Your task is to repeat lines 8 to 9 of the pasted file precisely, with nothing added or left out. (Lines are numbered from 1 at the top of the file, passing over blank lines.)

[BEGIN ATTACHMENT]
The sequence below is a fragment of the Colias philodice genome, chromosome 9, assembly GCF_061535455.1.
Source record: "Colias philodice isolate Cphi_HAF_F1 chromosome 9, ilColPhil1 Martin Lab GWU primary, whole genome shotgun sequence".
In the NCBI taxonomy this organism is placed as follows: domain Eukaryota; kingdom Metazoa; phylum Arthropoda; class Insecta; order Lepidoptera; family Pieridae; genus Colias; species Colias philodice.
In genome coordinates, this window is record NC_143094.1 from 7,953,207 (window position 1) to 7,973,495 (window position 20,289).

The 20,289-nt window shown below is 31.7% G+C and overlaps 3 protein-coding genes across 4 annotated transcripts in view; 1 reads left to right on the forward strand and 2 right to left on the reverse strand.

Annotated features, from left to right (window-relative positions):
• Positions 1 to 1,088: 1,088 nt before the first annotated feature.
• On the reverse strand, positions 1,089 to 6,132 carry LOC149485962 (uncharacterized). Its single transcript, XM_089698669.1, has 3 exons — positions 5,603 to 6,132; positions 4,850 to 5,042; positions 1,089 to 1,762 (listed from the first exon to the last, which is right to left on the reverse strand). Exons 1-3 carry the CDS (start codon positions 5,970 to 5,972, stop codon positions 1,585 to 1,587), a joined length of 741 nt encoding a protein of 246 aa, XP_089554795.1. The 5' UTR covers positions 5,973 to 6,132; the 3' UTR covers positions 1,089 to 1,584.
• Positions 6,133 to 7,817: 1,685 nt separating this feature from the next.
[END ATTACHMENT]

• On the reverse strand, positions 1,089 to 6,132 carry LOC149485962 (uncharacterized). Its single transcript, XM_089698669.1, has 3 exons — positions 5,603 to 6,132; positions 4,850 to 5,042; positions 1,089 to 1,762 (listed from the first exon to the last, which is right to left on the reverse strand). Exons 1-3 carry the CDS (start codon positions 5,970 to 5,972, stop codon positions 1,585 to 1,587), a joined length of 741 nt encoding a protein of 246 aa, XP_089554795.1. The 5' UTR covers positions 5,973 to 6,132; the 3' UTR covers positions 1,089 to 1,584.
• Positions 6,133 to 7,817: 1,685 nt separating this feature from the next.